By: Sophie Stone, Deputy Press Secretary Substance Use Disorder, The Blog Governor Tom Wolf joined legislators, local leaders, and medical officials at the PA College of Technology today to discuss local and statewide efforts to lead the nation in combatting the opioid abuse and heroin use epidemic in Pennsylvania.In an effort to confront this epidemic collaboratively, Governor Wolf is conducting roundtables statewide to discuss the initiatives of his administration, the state legislature, county agencies, treatment centers, hospitals, medical schools, and more.The magnitude of the addiction and overdose death epidemic in Pennsylvania is shocking: at least seven Pennsylvanians die every day from a drug overdose.With nearly 2,500 overdose deaths in Pennsylvania in 2014 and estimates that the 2015 total will be higher, a collaborative effort on the federal, state, and local levels is crucial in combating this crisis.Some of the administration’s plans and ideas for moving forward include:Continuing Medical Education:The Departments of Health (DOH), Drug and Alcohol Programs (DDAP), and State (DOS) have joined with the PA Medical Society to work on developing and offering continuing medical education (CME) credits for physicians on substance use disorders (SUD).The educational modules are broken into 4 sessions.Currently, modules on naloxone and prescribing guidelines are available on the PA Medical Society’s website. Still under development are modules on the ABC-MAP program and warm handoffs.Developing Substance Use Disorder Medical School Curricula:Physician General Dr. Rachel Levine and DDAP are working with the deans of Pennsylvania medical schools to incorporate SUD courses into their curricula required for graduation from the program.This effort was successfully accomplished in Massachusetts and has been advocated by the Obama Administration and the Department of Health and Human Services.Collaborating on Opioid Prescribing Guidelines:DOH and DDAP have been working collaboratively to create a set of specialized opioid prescribing guidelines in an effort to curtail the excess supply of drugs.The departments have completed multiple guidelines, including emergency department providers, chronic non-cancer pain, obstetrics and gynecology, pharmacists, geriatrics and dental pain.In development still are pediatrics, neurology and sports medicine.The departments are working to get the guidelines affirmed by the appropriate medical boards.Creating a Syringe Exchange Program:Syringe replacement programs can reduce the spread of disease and assist in connecting those with SUD with treatment professionals.In addition, these programs provide opportunities for program staff to share treatment options and assistance to intravenous drug users in a safe environment.Budgeting $34M for Opioid Use Disorder Centers of Excellence:Governor Wolf’s proposed 2016-17 budget provides more than $34 million to treat more than 11,250 new individuals with substance use disorder.The Department of Human Services (DHS) will provide 50 new Centers of Excellence for individuals with substance use disorder, providing medication-assisted treatment and appropriate wraparound services, such as cognitive-based therapies.Opioid Use Disorder Centers of Excellence will focus on whole-person care and will treat all of the health care needs of an individual through a collaborative approach that consists of physical and behavioral health care and links to appropriate community supports that can increase chances of recovery and reduce expensive health care costs.Increasing the Number of Providers in the Medicaid System:BHMCOs use local needs assessments in the development of new services, including the expansion of the provider networks and development of additional supplemental services to address the needs identified within the local community.DHS continues to use these local assessments to inform and pursue recruitment and retention of additional providers to meet the increasing needs of Pennsylvanians affected by the opioid epidemic.Developing the Prescription Drug Monitoring Program (PDMP):Pennsylvania’s PDMP, implemented by DOH, is the Achieving Better Care by Monitoring All Prescriptions (ABC-MAP) program.Pharmacies and health care professionals who dispense certain controlled substances will be required to electronically report prescription dispensing information to the ABC-MAP system within 72-hours.ABC-MAP will aid regulatory and law enforcement agencies in detecting and preventing fraud and abuse, as well as, helping individuals with SUD get into treatment. BLOG: Seven Steps the Wolf Administration is Taking to Fight Back Against Heroin SHARE Email Facebook Twitter Like Governor Tom Wolf on Facebook: Facebook.com/GovernorWolf April 28, 2016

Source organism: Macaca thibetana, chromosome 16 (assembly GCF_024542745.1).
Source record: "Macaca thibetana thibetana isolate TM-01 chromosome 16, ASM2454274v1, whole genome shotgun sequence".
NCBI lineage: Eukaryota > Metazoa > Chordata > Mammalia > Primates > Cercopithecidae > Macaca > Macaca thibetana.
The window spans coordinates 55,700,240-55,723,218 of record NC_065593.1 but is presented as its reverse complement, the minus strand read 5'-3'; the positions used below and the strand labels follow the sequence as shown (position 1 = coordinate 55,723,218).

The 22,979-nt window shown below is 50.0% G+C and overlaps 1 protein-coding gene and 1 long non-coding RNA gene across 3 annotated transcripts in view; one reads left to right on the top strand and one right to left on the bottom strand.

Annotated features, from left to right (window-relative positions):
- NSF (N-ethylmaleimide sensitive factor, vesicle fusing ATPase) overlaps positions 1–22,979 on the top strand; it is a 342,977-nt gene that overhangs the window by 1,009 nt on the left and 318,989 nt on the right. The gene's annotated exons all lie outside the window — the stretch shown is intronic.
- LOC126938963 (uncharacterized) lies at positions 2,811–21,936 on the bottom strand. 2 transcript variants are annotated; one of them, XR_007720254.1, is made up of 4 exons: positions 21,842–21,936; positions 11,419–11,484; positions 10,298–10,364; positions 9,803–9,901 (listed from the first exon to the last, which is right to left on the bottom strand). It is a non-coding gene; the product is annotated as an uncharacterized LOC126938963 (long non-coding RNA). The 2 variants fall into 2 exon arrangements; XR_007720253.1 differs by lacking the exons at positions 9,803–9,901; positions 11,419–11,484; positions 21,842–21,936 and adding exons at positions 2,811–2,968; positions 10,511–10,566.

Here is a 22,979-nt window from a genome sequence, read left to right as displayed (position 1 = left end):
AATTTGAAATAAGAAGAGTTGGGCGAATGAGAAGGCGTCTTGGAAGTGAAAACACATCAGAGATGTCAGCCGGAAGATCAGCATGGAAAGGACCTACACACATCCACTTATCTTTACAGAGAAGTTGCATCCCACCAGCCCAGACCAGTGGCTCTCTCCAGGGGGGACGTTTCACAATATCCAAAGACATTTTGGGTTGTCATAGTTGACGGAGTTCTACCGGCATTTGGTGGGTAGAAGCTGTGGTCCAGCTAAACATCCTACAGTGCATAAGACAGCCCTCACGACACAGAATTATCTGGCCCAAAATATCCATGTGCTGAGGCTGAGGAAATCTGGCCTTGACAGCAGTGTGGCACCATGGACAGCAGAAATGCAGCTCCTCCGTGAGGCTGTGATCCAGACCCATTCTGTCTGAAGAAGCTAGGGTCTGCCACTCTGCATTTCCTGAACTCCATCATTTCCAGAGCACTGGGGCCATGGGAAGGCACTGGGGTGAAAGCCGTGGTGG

In front of him, Vettel had slowed down for the flags, a decision that he believed cost him a shot at fastest time.Verstappen’s quickest lap beat Leclerc by 0.266 seconds – and his first run was 0.114secs faster than the Monegasque.Hamilton, who will win the championship one Sunday if he finishes 14 points ahead of Bottas, starts third, with Red Bull’s Alexander Albon still fifth but now right behind his team-mate.Hamilton improved his overall lap time on his final run, on which he was running behind Bottas and passed his crashed car, but crucially he did not go faster in the final sector – in fact, he slowed down.And Vettel expressed his dismay at the turn of events as he saw the flags, saying over the radio: “You’re kidding me. That was going to be a good lap.”Later, Vettel said of the incident: “For me it was clear it was double yellow. I saw Valtteri was in the barrier, people were jumping on the track to help. It was clear you had to lift.”Initially, stewards did not investigate the incident with Verstappen, even though television pictures showed him passing a yellow flag and Bottas’s car without slowing down.But after he admitted in the news conference that he was “aware Valtteri crashed” but did not slow down, he was summoned to see the stewards.Bottas crashed as he ran wide out of the final corner trying to make up time, sliding into the barriers and causing considerable damage to his car. The Finn was released from the medical centre after a precautionary check-up.It was a blow for the Finn as he tries to prevent Hamilton putting the championship out of reach. But starting third, it is still a big task for Hamilton to make as much of a gain on Bottas as he needs to clinch his sixth title.Hamilton needs to finish on the podium at least and hope Bottas’ results go his way.Share this:FacebookRedditTwitterPrintPinterestEmailWhatsAppSkypeLinkedInTumblrPocketTelegram Red Bull’s Max Verstappen has been demoted from pole position at the Mexican Grand Prix by a penalty for ignoring warning flags.The Dutchman was given a three-place grid drop and will start fourth, behind Ferrari’s Charles Leclerc and Sebastian Vettel and Mercedes’ Lewis Hamilton.Verstappen failed to slow down for yellow caution flags after a crash by Hamilton’s team-mate Valtteri Bottas. The error cost Verstappen pole, as his first lap was also fastest of anyone.